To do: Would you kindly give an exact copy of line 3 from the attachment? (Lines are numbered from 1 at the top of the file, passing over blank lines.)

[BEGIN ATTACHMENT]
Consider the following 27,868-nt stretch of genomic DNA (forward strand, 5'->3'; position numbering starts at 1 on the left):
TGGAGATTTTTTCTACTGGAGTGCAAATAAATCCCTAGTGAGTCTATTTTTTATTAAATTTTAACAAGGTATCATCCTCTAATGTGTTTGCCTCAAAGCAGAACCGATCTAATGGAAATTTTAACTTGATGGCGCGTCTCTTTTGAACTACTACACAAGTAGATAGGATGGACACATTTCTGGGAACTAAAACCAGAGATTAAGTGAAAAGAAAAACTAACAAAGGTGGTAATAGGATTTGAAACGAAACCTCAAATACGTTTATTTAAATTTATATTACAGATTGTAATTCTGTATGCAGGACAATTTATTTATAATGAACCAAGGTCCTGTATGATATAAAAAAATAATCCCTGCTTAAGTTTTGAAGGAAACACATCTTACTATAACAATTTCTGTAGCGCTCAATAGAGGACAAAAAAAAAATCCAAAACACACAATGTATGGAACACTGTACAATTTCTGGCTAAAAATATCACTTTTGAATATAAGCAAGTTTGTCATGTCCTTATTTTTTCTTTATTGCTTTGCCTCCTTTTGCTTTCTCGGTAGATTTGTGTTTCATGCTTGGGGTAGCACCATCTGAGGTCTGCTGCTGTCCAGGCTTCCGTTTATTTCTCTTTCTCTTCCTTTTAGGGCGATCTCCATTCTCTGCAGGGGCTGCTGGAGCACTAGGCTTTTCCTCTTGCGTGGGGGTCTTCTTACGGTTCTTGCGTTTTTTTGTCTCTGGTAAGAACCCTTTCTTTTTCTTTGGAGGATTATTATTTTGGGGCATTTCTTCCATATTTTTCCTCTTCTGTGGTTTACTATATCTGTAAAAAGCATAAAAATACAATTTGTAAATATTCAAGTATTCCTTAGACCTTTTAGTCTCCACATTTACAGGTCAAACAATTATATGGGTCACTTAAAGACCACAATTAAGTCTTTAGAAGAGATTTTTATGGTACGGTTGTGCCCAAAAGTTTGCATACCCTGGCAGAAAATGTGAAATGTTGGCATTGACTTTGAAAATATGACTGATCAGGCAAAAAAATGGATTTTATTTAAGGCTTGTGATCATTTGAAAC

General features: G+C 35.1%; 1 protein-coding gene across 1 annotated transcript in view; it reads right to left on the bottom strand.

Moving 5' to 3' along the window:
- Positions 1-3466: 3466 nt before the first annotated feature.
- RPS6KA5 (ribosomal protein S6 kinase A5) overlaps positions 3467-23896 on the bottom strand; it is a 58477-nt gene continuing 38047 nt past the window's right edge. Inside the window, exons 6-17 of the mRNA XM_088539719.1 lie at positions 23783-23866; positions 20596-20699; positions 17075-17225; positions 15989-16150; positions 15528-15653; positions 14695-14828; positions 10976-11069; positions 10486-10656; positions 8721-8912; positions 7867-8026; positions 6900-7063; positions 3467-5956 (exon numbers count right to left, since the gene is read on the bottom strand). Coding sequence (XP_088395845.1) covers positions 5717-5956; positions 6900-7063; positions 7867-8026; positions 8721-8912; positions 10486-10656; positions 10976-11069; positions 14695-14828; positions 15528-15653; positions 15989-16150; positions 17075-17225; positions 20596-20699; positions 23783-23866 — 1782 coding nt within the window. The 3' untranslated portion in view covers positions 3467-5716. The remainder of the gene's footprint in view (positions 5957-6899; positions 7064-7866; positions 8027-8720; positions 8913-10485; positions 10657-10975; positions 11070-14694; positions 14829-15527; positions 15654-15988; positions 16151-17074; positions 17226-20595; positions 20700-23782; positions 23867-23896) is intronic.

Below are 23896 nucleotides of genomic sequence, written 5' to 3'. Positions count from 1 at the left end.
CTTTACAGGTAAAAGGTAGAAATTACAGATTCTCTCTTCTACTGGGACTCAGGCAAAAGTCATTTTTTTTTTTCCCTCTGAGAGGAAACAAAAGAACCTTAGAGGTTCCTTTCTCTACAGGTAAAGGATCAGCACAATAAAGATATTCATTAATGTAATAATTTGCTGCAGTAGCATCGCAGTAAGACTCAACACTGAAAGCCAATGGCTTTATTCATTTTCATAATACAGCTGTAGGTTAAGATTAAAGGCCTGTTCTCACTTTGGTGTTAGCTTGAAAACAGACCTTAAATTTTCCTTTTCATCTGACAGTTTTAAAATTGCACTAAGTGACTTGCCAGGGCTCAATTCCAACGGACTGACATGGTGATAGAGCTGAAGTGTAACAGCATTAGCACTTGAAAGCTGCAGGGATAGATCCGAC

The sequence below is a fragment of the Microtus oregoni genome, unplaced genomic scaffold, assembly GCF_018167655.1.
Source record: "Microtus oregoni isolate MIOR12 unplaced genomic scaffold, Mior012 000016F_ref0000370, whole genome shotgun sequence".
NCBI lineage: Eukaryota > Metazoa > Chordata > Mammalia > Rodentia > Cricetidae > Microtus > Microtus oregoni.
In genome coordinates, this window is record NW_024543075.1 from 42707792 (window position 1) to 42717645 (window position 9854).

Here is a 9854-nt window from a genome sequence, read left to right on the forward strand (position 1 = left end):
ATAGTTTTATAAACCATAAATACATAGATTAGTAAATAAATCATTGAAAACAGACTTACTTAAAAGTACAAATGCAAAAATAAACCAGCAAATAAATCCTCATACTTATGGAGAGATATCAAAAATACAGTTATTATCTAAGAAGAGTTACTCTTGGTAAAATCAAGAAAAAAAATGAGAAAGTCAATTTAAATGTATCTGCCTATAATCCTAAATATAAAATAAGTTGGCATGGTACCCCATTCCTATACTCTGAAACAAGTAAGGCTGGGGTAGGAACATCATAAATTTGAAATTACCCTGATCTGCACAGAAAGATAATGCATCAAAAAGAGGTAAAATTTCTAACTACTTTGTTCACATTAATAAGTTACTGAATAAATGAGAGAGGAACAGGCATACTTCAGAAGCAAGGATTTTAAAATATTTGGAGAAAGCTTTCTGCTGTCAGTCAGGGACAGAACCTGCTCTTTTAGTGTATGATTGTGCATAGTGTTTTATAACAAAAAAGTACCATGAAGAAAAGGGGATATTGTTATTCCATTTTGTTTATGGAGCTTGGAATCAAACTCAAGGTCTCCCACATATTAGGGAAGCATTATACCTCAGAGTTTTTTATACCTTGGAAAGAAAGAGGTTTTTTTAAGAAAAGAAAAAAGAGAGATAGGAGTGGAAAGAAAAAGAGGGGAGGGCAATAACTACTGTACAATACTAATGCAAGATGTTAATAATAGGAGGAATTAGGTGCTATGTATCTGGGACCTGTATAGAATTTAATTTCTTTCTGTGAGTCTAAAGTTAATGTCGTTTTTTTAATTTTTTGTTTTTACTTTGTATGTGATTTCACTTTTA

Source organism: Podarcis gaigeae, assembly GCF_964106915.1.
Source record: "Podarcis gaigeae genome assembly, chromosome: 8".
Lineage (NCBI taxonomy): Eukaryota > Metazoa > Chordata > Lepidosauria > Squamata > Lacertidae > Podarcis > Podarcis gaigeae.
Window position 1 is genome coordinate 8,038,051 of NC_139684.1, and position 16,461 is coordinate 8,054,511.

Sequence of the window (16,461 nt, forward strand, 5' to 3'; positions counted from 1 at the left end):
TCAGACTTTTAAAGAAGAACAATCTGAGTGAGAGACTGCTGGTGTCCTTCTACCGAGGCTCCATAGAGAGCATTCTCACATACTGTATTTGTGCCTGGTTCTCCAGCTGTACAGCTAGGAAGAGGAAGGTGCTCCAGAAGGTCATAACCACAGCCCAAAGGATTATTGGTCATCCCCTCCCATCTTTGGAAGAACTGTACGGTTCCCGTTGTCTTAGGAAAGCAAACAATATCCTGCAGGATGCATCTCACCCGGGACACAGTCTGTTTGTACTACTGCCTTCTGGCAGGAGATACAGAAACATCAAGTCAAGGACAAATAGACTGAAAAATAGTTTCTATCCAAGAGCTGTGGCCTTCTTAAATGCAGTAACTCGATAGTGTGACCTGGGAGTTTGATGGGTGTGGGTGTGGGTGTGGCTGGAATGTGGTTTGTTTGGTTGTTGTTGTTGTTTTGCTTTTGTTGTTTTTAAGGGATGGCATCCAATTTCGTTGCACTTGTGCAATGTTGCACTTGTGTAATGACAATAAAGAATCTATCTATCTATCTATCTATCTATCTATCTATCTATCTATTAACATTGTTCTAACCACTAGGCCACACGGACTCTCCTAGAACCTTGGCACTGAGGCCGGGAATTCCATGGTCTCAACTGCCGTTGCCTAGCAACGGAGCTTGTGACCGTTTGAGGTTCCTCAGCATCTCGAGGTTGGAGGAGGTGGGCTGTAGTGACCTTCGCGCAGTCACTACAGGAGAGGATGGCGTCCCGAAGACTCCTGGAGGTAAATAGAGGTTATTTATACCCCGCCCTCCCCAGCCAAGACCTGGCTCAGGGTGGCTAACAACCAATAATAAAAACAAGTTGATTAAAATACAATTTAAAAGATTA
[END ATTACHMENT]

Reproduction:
General features: G+C 35.1%; 1 protein-coding gene across 1 annotated transcript in view; it reads right to left on the bottom strand.